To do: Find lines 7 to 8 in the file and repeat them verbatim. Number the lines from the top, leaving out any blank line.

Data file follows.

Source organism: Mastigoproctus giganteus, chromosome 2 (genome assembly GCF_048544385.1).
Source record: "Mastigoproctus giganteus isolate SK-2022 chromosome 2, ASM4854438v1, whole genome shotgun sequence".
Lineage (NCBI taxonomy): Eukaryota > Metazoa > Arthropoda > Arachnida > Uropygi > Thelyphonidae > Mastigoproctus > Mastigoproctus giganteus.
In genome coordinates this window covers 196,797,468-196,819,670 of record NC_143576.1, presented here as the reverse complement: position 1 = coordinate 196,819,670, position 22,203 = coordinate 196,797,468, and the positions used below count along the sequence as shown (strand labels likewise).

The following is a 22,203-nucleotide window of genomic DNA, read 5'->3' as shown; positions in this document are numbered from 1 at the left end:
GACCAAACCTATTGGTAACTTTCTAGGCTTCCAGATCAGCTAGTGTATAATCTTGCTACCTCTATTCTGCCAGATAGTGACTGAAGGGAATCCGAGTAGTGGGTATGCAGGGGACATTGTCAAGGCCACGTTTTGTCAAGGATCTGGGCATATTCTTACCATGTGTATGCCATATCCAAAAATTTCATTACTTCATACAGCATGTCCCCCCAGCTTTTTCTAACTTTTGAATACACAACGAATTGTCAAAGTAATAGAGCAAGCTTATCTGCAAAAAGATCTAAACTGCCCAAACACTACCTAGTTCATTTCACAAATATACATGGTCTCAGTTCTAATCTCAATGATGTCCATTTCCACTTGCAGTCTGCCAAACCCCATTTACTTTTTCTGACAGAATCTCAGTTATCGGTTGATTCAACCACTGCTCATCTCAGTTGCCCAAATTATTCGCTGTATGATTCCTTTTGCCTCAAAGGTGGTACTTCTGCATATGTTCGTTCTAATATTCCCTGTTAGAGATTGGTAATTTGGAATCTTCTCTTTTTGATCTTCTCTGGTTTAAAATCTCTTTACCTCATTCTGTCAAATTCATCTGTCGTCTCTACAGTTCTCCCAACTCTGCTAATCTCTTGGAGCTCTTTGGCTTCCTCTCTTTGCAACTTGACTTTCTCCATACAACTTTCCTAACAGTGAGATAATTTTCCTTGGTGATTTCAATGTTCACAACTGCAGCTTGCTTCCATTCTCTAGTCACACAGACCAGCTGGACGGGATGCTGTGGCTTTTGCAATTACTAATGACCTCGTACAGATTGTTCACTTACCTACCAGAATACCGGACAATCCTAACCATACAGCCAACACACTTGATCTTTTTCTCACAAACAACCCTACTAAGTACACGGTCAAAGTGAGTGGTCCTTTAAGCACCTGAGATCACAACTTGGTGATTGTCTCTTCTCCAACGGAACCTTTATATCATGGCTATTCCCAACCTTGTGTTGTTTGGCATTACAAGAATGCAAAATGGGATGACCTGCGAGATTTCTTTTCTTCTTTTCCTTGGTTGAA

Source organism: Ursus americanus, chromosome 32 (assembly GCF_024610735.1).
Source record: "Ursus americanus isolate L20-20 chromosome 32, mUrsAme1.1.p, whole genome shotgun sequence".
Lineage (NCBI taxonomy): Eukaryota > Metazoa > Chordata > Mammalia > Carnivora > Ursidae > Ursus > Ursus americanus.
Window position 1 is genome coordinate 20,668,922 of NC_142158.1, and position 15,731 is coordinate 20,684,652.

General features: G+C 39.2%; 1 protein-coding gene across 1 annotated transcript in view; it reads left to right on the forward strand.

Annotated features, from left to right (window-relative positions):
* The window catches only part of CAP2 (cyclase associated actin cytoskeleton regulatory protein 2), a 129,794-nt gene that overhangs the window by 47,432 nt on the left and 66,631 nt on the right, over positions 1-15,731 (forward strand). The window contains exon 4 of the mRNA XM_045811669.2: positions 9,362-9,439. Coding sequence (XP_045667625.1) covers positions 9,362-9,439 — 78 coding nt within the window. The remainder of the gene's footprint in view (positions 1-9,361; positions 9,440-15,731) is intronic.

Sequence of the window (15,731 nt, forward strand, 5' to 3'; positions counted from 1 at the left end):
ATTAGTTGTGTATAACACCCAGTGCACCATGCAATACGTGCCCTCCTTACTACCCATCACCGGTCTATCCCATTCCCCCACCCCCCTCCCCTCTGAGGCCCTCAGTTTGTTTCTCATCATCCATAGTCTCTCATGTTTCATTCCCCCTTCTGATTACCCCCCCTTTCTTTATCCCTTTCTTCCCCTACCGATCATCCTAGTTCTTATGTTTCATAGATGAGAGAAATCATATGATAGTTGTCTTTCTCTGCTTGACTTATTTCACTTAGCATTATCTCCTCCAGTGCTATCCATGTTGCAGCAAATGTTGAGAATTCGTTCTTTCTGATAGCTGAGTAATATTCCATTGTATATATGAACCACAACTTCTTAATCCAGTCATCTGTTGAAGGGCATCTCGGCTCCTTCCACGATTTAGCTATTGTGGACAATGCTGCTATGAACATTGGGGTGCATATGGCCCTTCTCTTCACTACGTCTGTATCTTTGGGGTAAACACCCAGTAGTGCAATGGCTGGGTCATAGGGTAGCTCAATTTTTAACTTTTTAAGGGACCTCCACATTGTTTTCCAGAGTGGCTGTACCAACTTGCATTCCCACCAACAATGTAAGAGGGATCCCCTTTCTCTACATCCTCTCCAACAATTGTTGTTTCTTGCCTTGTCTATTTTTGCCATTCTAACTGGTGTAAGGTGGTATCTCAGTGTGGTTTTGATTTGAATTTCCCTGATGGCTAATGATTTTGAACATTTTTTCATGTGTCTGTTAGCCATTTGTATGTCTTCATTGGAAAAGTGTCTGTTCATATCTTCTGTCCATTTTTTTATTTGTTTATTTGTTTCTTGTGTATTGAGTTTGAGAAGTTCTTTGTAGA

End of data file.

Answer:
Source organism: Ursus americanus, chromosome 32 (assembly GCF_024610735.1).
Source record: "Ursus americanus isolate L20-20 chromosome 32, mUrsAme1.1.p, whole genome shotgun sequence".